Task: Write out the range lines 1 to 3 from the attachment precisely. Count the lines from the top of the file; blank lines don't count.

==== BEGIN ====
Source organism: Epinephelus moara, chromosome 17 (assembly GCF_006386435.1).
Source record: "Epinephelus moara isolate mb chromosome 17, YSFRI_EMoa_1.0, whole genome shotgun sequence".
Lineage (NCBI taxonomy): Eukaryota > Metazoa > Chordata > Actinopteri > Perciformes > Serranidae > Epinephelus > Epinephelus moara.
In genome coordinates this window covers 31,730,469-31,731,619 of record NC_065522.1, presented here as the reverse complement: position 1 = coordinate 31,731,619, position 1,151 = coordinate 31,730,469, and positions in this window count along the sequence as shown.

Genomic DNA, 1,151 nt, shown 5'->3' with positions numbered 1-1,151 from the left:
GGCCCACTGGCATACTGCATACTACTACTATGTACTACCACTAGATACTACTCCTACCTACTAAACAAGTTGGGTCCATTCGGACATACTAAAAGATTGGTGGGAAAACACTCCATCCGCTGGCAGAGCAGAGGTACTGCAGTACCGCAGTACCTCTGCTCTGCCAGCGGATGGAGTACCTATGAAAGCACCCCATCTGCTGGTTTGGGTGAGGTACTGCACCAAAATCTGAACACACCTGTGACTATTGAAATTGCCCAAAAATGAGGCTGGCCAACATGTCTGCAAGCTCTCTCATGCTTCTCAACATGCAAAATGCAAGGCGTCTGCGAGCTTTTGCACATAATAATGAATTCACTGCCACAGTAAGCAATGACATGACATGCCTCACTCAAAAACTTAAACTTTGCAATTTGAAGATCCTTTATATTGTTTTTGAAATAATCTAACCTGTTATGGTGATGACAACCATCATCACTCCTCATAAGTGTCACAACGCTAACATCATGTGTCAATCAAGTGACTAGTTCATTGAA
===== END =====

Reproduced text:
Source organism: Epinephelus moara, chromosome 17 (assembly GCF_006386435.1).
Source record: "Epinephelus moara isolate mb chromosome 17, YSFRI_EMoa_1.0, whole genome shotgun sequence".
Lineage (NCBI taxonomy): Eukaryota > Metazoa > Chordata > Actinopteri > Perciformes > Serranidae > Epinephelus > Epinephelus moara.